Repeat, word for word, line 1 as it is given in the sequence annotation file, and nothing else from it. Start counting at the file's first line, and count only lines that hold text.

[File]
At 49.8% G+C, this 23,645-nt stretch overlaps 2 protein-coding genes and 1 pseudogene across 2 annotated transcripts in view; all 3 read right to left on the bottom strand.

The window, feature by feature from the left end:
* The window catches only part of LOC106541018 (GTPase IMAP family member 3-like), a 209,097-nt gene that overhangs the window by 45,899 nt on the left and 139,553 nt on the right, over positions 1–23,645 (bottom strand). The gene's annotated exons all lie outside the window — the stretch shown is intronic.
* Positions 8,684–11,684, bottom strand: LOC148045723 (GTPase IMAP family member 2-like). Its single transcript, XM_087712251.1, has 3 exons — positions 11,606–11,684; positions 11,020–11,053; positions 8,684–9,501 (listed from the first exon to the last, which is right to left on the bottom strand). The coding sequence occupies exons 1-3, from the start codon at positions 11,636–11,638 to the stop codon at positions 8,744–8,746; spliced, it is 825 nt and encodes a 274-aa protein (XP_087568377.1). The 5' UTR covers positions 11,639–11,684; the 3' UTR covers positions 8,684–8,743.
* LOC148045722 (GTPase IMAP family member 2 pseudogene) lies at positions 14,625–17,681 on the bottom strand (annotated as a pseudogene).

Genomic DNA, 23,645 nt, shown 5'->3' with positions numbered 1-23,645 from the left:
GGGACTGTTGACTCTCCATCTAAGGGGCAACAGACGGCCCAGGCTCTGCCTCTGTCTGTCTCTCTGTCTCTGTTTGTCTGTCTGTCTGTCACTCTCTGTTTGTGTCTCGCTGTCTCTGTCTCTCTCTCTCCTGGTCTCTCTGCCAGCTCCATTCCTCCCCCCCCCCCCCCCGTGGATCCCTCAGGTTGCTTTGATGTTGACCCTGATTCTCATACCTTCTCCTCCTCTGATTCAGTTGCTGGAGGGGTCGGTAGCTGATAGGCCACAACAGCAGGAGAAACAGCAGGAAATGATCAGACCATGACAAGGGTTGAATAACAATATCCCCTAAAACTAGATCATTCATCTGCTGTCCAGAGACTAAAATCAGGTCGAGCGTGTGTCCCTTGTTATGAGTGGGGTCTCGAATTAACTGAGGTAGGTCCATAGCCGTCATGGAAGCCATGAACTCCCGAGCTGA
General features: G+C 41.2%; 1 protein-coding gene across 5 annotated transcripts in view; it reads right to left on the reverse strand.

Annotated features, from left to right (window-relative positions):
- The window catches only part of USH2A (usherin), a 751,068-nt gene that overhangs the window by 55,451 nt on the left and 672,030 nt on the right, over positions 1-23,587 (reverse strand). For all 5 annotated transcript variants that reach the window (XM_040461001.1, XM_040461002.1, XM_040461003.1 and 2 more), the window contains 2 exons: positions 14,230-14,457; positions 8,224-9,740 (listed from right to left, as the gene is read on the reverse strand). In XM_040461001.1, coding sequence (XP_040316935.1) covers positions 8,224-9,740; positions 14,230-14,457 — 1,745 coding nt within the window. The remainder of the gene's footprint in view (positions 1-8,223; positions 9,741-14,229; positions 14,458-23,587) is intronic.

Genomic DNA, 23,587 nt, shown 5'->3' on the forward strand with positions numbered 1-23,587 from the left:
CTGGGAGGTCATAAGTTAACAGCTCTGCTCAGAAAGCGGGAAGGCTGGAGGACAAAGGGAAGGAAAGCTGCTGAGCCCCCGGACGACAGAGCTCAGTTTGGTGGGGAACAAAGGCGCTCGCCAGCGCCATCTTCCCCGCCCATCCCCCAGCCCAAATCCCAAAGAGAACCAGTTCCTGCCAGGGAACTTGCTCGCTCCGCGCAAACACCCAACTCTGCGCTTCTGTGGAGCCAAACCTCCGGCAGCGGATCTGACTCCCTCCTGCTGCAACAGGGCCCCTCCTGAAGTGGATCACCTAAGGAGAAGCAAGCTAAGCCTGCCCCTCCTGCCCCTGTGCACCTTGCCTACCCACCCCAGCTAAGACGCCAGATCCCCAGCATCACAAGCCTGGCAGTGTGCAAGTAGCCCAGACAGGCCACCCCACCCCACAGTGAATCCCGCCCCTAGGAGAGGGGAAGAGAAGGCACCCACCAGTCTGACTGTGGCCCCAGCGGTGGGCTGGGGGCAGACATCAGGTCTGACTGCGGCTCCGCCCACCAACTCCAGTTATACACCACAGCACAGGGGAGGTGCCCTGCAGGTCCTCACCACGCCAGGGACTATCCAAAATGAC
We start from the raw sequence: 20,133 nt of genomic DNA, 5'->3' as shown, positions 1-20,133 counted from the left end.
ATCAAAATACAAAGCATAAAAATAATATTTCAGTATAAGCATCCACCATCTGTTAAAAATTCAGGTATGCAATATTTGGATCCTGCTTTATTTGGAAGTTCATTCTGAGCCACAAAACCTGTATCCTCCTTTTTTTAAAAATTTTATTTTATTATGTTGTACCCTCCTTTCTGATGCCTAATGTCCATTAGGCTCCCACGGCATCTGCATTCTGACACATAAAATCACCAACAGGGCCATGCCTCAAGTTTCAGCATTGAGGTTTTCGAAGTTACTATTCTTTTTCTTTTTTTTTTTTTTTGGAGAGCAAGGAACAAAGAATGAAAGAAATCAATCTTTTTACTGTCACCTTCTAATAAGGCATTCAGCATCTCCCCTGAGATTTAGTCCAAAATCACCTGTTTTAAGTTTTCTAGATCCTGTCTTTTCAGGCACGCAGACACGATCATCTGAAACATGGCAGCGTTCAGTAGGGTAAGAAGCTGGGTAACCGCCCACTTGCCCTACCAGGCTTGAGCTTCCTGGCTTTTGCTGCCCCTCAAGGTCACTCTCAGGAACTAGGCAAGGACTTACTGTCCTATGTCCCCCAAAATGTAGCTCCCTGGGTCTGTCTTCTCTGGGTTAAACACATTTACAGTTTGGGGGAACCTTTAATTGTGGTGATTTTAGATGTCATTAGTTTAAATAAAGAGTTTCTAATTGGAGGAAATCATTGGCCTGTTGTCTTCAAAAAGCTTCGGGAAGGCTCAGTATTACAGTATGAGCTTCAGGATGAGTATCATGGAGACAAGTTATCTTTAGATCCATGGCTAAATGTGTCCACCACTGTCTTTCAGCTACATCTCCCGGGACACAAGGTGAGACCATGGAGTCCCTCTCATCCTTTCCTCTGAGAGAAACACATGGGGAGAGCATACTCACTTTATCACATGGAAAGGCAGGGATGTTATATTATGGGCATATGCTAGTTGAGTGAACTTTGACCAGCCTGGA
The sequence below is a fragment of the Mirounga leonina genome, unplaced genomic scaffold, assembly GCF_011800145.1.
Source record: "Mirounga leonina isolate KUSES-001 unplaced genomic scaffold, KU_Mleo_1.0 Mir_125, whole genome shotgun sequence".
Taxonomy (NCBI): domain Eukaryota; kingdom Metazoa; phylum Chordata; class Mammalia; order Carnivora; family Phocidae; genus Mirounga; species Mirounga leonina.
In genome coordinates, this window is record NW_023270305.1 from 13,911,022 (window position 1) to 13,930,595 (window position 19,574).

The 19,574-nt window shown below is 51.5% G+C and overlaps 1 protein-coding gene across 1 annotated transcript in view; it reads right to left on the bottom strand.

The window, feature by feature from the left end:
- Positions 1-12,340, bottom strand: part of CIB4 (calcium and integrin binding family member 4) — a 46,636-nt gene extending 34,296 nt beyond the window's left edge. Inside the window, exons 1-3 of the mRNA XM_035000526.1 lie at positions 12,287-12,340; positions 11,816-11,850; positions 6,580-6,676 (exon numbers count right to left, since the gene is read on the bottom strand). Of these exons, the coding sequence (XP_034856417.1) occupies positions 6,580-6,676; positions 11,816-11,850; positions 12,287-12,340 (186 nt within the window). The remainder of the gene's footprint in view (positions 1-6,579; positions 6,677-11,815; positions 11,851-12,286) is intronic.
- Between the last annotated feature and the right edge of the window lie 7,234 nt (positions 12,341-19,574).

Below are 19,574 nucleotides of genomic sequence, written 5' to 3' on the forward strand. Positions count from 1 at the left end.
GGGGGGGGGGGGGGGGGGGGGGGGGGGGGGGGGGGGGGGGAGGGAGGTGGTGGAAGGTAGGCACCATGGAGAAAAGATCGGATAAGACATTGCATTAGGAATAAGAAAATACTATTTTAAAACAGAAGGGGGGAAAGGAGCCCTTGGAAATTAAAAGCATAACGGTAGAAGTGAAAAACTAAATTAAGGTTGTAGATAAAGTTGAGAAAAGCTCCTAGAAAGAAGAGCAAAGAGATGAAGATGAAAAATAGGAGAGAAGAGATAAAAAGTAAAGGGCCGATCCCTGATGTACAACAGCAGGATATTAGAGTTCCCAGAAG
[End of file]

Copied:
At 49.8% G+C, this 23,645-nt stretch overlaps 2 protein-coding genes and 1 pseudogene across 2 annotated transcripts in view; all 3 read right to left on the bottom strand.